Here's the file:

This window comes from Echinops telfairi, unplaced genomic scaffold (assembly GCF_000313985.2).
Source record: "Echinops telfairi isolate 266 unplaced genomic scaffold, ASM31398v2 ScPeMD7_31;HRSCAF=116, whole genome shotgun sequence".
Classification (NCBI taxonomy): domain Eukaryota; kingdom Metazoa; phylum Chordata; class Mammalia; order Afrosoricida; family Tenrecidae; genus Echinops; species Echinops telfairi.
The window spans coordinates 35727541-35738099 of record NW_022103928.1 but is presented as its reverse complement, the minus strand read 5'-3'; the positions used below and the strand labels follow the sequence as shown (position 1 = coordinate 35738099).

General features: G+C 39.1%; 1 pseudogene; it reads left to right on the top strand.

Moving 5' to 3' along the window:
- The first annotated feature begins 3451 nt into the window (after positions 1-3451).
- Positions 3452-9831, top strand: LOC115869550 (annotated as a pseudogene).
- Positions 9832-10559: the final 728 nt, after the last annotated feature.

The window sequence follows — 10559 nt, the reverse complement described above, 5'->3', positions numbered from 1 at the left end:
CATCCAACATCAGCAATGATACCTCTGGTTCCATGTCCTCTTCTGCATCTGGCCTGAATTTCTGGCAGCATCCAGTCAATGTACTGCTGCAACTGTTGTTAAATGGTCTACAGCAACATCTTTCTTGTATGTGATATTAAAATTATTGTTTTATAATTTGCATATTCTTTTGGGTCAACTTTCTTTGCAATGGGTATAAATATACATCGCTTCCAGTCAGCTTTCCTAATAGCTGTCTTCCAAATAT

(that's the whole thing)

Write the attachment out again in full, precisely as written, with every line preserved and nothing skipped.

This window comes from Echinops telfairi, unplaced genomic scaffold (assembly GCF_000313985.2).
Source record: "Echinops telfairi isolate 266 unplaced genomic scaffold, ASM31398v2 ScPeMD7_31;HRSCAF=116, whole genome shotgun sequence".
Classification (NCBI taxonomy): domain Eukaryota; kingdom Metazoa; phylum Chordata; class Mammalia; order Afrosoricida; family Tenrecidae; genus Echinops; species Echinops telfairi.
The window spans coordinates 35727541-35738099 of record NW_022103928.1 but is presented as its reverse complement, the minus strand read 5'-3'; the positions used below and the strand labels follow the sequence as shown (position 1 = coordinate 35738099).

General features: G+C 39.1%; 1 pseudogene; it reads left to right on the top strand.

Moving 5' to 3' along the window:
- The first annotated feature begins 3451 nt into the window (after positions 1-3451).
- Positions 3452-9831, top strand: LOC115869550 (annotated as a pseudogene).
- Positions 9832-10559: the final 728 nt, after the last annotated feature.

The window sequence follows — 10559 nt, the reverse complement described above, 5'->3', positions numbered from 1 at the left end:
CATCCAACATCAGCAATGATACCTCTGGTTCCATGTCCTCTTCTGCATCTGGCCTGAATTTCTGGCAGCATCCAGTCAATGTACTGCTGCAACTGTTGTTAAATGGTCTACAGCAACATCTTTCTTGTATGTGATATTAAAATTATTGTTTTATAATTTGCATATTCTTTTGGGTCAACTTTCTTTGCAATGGGTATAAATATACATCGCTTCCAGTCAGCTTTCCTAATAGCTGTCTTCCAAATAT